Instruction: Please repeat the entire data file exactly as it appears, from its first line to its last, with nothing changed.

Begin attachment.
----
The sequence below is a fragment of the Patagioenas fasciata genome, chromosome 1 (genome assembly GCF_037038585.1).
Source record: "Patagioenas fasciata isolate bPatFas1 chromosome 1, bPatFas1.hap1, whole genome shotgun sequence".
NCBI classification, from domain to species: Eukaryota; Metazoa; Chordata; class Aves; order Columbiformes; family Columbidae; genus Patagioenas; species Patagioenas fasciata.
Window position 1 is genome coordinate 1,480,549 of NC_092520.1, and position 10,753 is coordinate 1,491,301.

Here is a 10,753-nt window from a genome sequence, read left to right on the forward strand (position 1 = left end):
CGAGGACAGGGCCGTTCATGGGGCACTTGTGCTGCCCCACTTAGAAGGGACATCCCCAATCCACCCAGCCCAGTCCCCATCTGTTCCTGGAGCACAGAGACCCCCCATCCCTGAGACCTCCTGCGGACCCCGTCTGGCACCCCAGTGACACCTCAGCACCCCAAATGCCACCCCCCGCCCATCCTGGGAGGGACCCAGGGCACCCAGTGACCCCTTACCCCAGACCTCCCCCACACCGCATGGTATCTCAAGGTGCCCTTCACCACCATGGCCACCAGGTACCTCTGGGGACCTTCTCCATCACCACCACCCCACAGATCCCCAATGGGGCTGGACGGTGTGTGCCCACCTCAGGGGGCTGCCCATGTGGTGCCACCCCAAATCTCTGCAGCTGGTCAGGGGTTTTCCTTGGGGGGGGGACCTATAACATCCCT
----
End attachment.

The sequence below is a fragment of the Patagioenas fasciata genome, chromosome 1 (genome assembly GCF_037038585.1).
Source record: "Patagioenas fasciata isolate bPatFas1 chromosome 1, bPatFas1.hap1, whole genome shotgun sequence".
NCBI classification, from domain to species: Eukaryota; Metazoa; Chordata; class Aves; order Columbiformes; family Columbidae; genus Patagioenas; species Patagioenas fasciata.
Window position 1 is genome coordinate 1,480,549 of NC_092520.1, and position 10,753 is coordinate 1,491,301.

Here is a 10,753-nt window from a genome sequence, read left to right on the forward strand (position 1 = left end):
CGAGGACAGGGCCGTTCATGGGGCACTTGTGCTGCCCCACTTAGAAGGGACATCCCCAATCCACCCAGCCCAGTCCCCATCTGTTCCTGGAGCACAGAGACCCCCCATCCCTGAGACCTCCTGCGGACCCCGTCTGGCACCCCAGTGACACCTCAGCACCCCAAATGCCACCCCCCGCCCATCCTGGGAGGGACCCAGGGCACCCAGTGACCCCTTACCCCAGACCTCCCCCACACCGCATGGTATCTCAAGGTGCCCTTCACCACCATGGCCACCAGGTACCTCTGGGGACCTTCTCCATCACCACCACCCCACAGATCCCCAATGGGGCTGGACGGTGTGTGCCCACCTCAGGGGGCTGCCCATGTGGTGCCACCCCAAATCTCTGCAGCTGGTCAGGGGTTTTCCTTGGGGGGGGGACCTATAACATCCCT